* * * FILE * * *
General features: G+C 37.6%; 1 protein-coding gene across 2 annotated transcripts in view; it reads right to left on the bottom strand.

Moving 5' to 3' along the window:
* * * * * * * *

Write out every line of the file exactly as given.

General features: G+C 37.6%; 1 protein-coding gene across 2 annotated transcripts in view; it reads right to left on the bottom strand.

Moving 5' to 3' along the window: